Windows and Mac apps
Most eBook apps are for portable devices, but there are some for Windows and Mac computers.
Adobe Digital Editions
Adobe Digital Editions (ADE) is incorporated into some hardware readers, and there is a free standalone version for use on a Windows or Mac computer. You need this version if you want to read eBooks borrowed from your library, or have bought eBooks from companies like Waterstones or Mills & Boon.
Its features include:
- Five text size options, with the largest being dictated by your monitor size.
- Support for colour options chosen in the operating system.
- Text-to-speech and Braille output for all titles through recent versions of an external screen reader - JAWS, NVDA and Window-Eyes on a Windows computer, or VoiceOver on a Mac.
On Windows computers, the screen reader settings control how much punctuation is read and it's possible to move by character or sentence, or to read continuously.
There are some notable limitations:
- For NVDA, Windows Vista or above is required.
- Navigation with VoiceOver on the Mac is only by page.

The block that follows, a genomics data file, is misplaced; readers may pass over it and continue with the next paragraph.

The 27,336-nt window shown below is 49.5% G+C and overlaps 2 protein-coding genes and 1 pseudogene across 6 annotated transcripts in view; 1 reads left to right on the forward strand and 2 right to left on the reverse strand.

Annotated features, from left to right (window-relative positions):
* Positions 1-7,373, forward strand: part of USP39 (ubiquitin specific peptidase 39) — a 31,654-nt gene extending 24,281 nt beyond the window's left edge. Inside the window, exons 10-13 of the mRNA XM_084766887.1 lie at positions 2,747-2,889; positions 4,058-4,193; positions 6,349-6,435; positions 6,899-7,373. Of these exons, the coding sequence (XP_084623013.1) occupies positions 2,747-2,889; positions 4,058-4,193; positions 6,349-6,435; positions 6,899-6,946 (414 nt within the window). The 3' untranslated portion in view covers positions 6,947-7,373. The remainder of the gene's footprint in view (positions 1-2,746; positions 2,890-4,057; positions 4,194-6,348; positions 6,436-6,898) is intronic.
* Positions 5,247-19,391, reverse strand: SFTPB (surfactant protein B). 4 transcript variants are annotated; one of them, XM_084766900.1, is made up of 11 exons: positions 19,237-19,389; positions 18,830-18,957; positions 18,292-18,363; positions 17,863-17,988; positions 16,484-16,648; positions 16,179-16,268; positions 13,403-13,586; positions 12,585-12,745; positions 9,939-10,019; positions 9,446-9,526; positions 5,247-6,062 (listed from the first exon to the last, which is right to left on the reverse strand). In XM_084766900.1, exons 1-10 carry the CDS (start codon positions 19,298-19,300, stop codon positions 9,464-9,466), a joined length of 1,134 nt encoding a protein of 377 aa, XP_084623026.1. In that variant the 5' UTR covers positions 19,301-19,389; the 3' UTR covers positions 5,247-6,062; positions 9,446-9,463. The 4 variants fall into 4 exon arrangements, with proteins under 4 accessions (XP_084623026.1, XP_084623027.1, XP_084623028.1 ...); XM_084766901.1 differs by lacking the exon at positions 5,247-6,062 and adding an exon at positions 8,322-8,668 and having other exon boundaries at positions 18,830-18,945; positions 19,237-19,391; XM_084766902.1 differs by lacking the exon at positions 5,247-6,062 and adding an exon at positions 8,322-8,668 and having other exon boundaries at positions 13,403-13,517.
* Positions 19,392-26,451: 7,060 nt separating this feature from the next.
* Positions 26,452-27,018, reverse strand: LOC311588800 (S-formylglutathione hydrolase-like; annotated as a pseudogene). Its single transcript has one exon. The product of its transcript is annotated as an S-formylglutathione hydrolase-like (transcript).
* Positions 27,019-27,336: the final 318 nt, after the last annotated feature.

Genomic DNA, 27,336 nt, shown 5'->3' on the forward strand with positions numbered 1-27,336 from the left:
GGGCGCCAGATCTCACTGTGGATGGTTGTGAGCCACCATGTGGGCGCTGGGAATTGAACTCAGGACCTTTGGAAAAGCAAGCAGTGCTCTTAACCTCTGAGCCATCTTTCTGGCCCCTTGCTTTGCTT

Blio promised great things when it was announced a few years ago, but has progressed slowly and unevenly.
There are apps for Windows, iOS and Android devices, but features vary between them. For instance, font size options are available in the Windows 8 app but not the Windows desktop app, while speech with the built in voice is the other way around.
You can only buy books from the Windows app.
Speech output is available through the built-in screen reader (but not on Windows 8), and you can buy voices from Blio.
Reading choices from RNIB
We make it possible for you to get access to books, newspapers and magazines in the format you prefer, whether that’s braille, audio, large print or digital. You can borrow from our library service – the largest of its kind in the UK – or buy from our online shop.RNIB reading choices